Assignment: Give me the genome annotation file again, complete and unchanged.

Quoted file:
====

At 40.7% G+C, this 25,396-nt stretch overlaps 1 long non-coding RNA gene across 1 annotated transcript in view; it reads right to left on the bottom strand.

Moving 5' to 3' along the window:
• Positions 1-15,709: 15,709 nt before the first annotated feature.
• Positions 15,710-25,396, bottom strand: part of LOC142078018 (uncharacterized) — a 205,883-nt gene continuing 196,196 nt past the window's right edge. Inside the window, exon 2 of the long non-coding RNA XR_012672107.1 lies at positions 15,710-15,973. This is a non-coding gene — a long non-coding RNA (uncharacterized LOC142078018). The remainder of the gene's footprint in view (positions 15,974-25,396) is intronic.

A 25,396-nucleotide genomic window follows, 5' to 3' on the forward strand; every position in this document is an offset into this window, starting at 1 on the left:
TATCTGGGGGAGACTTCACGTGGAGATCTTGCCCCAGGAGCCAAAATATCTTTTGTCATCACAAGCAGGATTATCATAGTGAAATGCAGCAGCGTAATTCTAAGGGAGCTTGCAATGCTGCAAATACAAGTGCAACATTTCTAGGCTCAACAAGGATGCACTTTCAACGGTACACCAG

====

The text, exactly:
At 40.7% G+C, this 25,396-nt stretch overlaps 1 long non-coding RNA gene across 1 annotated transcript in view; it reads right to left on the bottom strand.

Moving 5' to 3' along the window:
• Positions 1-15,709: 15,709 nt before the first annotated feature.
• Positions 15,710-25,396, bottom strand: part of LOC142078018 (uncharacterized) — a 205,883-nt gene continuing 196,196 nt past the window's right edge. Inside the window, exon 2 of the long non-coding RNA XR_012672107.1 lies at positions 15,710-15,973. This is a non-coding gene — a long non-coding RNA (uncharacterized LOC142078018). The remainder of the gene's footprint in view (positions 15,974-25,396) is intronic.

A 25,396-nucleotide genomic window follows, 5' to 3' on the forward strand; every position in this document is an offset into this window, starting at 1 on the left:
TATCTGGGGGAGACTTCACGTGGAGATCTTGCCCCAGGAGCCAAAATATCTTTTGTCATCACAAGCAGGATTATCATAGTGAAATGCAGCAGCGTAATTCTAAGGGAGCTTGCAATGCTGCAAATACAAGTGCAACATTTCTAGGCTCAACAAGGATGCACTTTCAACGGTACACCAG